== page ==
OK, so that last sentence makes more sense, “Dooryard Surfing” is what we have been calling camping on the property of gracious family and friends instead of a commercial campground. We basically pull up, unhitch, level and stabilize the trailer, hookup water and electricity and turn a formally nice neighborhood into a hobo camp. Thanks to the kindness of others we have saved a considerable amount of money and have had a wonderful time visiting. We can Dooryard Surf up to 14 days before we have to find a facility to dump our tanks. Dewey and Bea graciously allowed us to Dooryard Surf on their property during our stay in Tucson. THANKS!!!!


Dewey and Bea

Oh yea…..I bet your wondering what or who a bruzin is? Well Dewey was my cousin until my mother married my uncle (Dewey’s father) and he became my step-brother. Then mom and Dewey’s dad got divorced so he became my cousin again. We decided we liked the term “bruzin” to describe our unique relationship. That being said he is more like an older brother to me than a cousin anyway. Some say we even look a lot alike….especially in the hair department.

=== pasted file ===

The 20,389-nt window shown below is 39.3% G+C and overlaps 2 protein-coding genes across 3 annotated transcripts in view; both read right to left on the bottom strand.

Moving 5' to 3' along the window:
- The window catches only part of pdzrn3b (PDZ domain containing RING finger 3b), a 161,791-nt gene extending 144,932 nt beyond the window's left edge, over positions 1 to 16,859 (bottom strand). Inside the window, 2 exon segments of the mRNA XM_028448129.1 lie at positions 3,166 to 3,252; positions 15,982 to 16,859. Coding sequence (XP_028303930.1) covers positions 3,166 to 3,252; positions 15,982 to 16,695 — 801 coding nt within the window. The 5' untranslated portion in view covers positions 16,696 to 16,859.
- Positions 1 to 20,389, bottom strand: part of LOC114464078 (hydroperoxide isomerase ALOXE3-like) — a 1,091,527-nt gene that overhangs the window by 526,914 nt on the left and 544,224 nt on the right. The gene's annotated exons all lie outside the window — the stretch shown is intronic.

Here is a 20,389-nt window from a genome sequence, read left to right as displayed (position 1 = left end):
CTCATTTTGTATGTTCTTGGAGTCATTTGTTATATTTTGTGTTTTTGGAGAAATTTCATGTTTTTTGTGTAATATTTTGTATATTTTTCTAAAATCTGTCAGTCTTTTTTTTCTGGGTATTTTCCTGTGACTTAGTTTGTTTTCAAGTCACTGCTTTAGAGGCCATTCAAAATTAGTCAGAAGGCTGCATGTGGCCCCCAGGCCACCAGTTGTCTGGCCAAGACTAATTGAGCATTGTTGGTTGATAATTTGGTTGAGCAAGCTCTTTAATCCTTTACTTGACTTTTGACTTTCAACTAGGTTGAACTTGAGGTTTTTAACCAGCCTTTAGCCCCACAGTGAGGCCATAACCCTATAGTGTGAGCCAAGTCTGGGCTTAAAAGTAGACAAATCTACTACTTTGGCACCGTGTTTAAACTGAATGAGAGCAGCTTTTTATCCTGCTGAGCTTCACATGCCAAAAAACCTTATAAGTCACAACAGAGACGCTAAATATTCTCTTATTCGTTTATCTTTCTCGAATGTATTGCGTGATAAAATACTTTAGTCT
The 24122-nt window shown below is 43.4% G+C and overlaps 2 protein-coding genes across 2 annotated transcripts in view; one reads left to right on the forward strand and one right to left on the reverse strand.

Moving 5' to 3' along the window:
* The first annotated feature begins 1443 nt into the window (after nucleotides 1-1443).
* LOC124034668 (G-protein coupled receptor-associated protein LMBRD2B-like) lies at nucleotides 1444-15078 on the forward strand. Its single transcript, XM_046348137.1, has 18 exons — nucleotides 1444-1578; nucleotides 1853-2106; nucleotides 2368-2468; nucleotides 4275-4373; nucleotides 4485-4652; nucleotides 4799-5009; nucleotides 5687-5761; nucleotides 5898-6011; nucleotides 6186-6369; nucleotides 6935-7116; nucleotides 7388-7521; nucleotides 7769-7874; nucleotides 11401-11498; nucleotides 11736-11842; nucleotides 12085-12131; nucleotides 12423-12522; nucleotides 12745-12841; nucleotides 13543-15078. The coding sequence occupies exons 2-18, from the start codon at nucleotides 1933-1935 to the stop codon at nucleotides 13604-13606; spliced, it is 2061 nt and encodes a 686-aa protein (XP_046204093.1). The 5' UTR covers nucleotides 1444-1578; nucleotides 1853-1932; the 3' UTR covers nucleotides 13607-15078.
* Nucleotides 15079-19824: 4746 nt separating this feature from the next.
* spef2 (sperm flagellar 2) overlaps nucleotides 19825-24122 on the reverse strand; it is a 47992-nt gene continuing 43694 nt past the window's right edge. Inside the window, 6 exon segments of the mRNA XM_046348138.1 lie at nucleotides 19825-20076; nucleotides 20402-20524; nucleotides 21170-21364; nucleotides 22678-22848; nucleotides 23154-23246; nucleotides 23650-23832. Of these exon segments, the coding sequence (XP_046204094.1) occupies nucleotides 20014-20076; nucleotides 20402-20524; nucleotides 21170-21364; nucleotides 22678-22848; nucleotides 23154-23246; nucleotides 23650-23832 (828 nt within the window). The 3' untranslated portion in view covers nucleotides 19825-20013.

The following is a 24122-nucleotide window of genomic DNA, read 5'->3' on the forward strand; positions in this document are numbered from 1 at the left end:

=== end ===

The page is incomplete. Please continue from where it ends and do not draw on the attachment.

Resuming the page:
Dewey and Bill

In addition another brother, Dan, from the same mother as I….but, an off spring of Dewey’s father as well lives in the area as well. I think he may be a bruncle…..though not sure about that one. More nice hair on that kid.


And the matriarch of this menagerie is this lovely lady from Philadelphia, by way of Hawaii and California, photographed in the backyard of her estate. In the background you can see the skateboard half pipe she uses daily to practice her walker jumps for the upcoming Elder Olympics. Rage on Mom!!


Stay tuned for more “Fun in the Tucson Sun”!

Love, Dad/Mom, Poppy/Guma, Bill/Kit

Bill and Kit’s Excellent Adventure Chapter 20


The Bill and Kit Excellent Adventure Journal-Issue #20

Friday, February 27, 2009: